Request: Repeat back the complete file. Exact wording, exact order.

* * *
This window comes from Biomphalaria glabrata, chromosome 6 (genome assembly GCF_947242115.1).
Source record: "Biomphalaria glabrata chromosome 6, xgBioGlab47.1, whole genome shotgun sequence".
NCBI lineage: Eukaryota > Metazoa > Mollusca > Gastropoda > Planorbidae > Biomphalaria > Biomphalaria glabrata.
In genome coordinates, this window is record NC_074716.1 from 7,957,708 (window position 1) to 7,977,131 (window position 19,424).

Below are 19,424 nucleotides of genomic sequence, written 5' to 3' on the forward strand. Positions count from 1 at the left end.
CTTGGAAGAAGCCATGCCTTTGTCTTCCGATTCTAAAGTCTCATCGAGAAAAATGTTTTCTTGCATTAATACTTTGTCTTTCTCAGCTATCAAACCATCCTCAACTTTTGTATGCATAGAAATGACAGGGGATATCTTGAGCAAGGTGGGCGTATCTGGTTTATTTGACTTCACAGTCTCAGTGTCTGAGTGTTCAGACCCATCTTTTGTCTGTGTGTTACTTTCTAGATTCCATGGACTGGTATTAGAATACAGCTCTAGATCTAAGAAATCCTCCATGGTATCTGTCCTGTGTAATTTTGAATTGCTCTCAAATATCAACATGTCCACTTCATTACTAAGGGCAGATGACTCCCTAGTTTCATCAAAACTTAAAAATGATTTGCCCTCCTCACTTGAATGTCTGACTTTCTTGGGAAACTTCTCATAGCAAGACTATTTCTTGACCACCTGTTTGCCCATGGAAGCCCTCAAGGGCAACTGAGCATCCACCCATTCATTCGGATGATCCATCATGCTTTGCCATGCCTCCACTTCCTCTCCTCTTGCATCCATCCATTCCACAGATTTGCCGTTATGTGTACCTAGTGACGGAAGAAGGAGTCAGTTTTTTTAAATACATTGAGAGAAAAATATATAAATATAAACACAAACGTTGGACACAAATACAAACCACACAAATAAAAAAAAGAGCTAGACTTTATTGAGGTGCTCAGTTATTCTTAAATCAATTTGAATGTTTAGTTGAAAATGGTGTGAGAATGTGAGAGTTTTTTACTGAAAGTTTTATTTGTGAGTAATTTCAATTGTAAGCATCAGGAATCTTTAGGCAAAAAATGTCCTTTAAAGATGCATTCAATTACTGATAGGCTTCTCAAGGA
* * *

This window comes from Biomphalaria glabrata, chromosome 6 (genome assembly GCF_947242115.1).
Source record: "Biomphalaria glabrata chromosome 6, xgBioGlab47.1, whole genome shotgun sequence".
NCBI lineage: Eukaryota > Metazoa > Mollusca > Gastropoda > Planorbidae > Biomphalaria > Biomphalaria glabrata.
In genome coordinates, this window is record NC_074716.1 from 7,957,708 (window position 1) to 7,977,131 (window position 19,424).

Below are 19,424 nucleotides of genomic sequence, written 5' to 3' on the forward strand. Positions count from 1 at the left end.
CTTGGAAGAAGCCATGCCTTTGTCTTCCGATTCTAAAGTCTCATCGAGAAAAATGTTTTCTTGCATTAATACTTTGTCTTTCTCAGCTATCAAACCATCCTCAACTTTTGTATGCATAGAAATGACAGGGGATATCTTGAGCAAGGTGGGCGTATCTGGTTTATTTGACTTCACAGTCTCAGTGTCTGAGTGTTCAGACCCATCTTTTGTCTGTGTGTTACTTTCTAGATTCCATGGACTGGTATTAGAATACAGCTCTAGATCTAAGAAATCCTCCATGGTATCTGTCCTGTGTAATTTTGAATTGCTCTCAAATATCAACATGTCCACTTCATTACTAAGGGCAGATGACTCCCTAGTTTCATCAAAACTTAAAAATGATTTGCCCTCCTCACTTGAATGTCTGACTTTCTTGGGAAACTTCTCATAGCAAGACTATTTCTTGACCACCTGTTTGCCCATGGAAGCCCTCAAGGGCAACTGAGCATCCACCCATTCATTCGGATGATCCATCATGCTTTGCCATGCCTCCACTTCCTCTCCTCTTGCATCCATCCATTCCACAGATTTGCCGTTATGTGTACCTAGTGACGGAAGAAGGAGTCAGTTTTTTTAAATACATTGAGAGAAAAATATATAAATATAAACACAAACGTTGGACACAAATACAAACCACACAAATAAAAAAAAGAGCTAGACTTTATTGAGGTGCTCAGTTATTCTTAAATCAATTTGAATGTTTAGTTGAAAATGGTGTGAGAATGTGAGAGTTTTTTACTGAAAGTTTTATTTGTGAGTAATTTCAATTGTAAGCATCAGGAATCTTTAGGCAAAAAATGTCCTTTAAAGATGCATTCAATTACTGATAGGCTTCTCAAGGA